The Cost of Senior Housing is Expected to Decrease – Here’s Why

Yasmin Harris

According to the U.S. Census Bureau, all the members of the baby boom generation will be 65 or older by 2029. The number of baby boomers peaked in 2011 at 78.8 million and is expected to continue declining through 2040.1 This means that, as the baby boomer population grows older, more and more senior resources will be needed. And that includes senior housing. While more senior housing units have been built to meet the needs of this large population cohort, the demand for units has not met the number of units that are available. Though demand is expected to skyrocket in the coming years, there aren’t currently enough seniors to fill all of the available housing. And this could be great news for older adults looking for savings or affordable housing options.

Senior Housing Costs Have Been Rising for Years

Senior housing costs have been increasing since 2012 — the year after the first baby boomers turned age 65. The senior housing cost index increased from 1.8 percent to 2.8 percent in 2018, outpacing inflation. Other growth in senior living in 2018 include:
•The costs for independent senior living units increasing by 2.6 percent to a median cost of $2,552 per month;
•Assisted living costs increasing by 2.4 percent to $3,942, and;
•The price of memory care units growing by 3.2 percent, leading to a median monthly cost of $5,003.

Reasons Behind the Rise in Costs

Senior housing costs have been increasing for several reasons. First, the huge number of baby boomers needing senior housing has led to a strong demand for senior living units since 2012. Baby boomers make up more than 20 percent of the U.S. population. As they age, many require some level of assistance to complete the daily tasks of living and to help with their medical care needs. Therefore, many seniors move to senior housing. A second reason for the increase in senior living costs over the past decade is that Medicare and Medicaid have made changes to their reimbursements for care. Senior living facilities have also experienced increases in operational costs, leading them to raise their rates for patients. Additionally, AgingCare reports that the increasing needs of some seniors as they age have led to rate increases.3 Some facilities raise their rates for all residents at once, but they are required to provide at least 60 days’ notice before they do so.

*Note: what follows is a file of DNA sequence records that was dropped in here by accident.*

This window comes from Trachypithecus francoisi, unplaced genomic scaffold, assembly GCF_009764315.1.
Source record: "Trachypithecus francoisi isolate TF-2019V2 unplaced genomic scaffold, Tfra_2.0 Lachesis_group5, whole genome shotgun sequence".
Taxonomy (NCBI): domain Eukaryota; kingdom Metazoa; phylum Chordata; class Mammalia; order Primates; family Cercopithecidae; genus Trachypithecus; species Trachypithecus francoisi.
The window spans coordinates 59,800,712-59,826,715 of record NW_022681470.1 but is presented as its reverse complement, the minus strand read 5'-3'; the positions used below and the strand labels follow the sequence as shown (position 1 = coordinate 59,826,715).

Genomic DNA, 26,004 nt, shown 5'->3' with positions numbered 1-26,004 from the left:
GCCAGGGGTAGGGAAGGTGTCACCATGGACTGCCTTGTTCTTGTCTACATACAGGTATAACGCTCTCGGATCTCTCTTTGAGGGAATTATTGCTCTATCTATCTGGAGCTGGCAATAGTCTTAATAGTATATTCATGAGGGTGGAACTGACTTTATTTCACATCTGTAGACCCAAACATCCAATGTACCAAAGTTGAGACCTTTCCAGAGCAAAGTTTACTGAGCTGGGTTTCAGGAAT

Rates Are Expected to Fall

While the rates have been increasing for the last few years, they are anticipated to fall. This is since the rising rates are deterring many seniors from choosing senior living. According to a study that was published in Health Affairs, just 14 percent of middle-class seniors live outside of their homes. Among the middle-income seniors who are aging in place instead of living in senior housing, 25 percent need the type of help that is provided in senior living settings. This is because the prices have risen to the extent that many middle-income seniors have simply been priced out of the market

More Senior Housing Is Being Built, but Demand Is Lacking

Even though more senior housing is continuing to be built, demand for the units is lacking. Forbes reports that the occupancy rates of senior housing fell below 88 percent in the second quarter of 2018. The occupancy rate had consistently fallen over the previous 10 quarters to reach lows approaching the senior housing occupancy rates during the Great Recession.5

The Census Bureau reports that there were 47 million Americans who were aged 65 or older in 2015. This includes members of the baby boomers and the greatest generation.6 However, only 3.1 percent of seniors live in senior housing facilities, or around 1,475,000 seniors.7 At the same time, there are 2.9 million senior housing units available in 22,100 senior housing facilities.8 This demonstrates that the number of available units outstrips the number of seniors who are living in them.

The gap between the number of seniors who want or need to live in senior housing and the number of available units will likely cause prices to fall. This is because the demand for senior housing simply does not meet the number of senior living facilities and complexes. When demand drops, prices normally follow.

Seniors Who Act Now Could Save Significantly

Senior living facilities will have to lower their prices to attract more seniors. This means that acting now may allow people to save money. If you believe that you might need to find affordable senior housing, you might be able to save significant amounts of money by shopping around. Comparing the rates at different senior housing facilities and taking time to research might help you to find great deals on senior housing.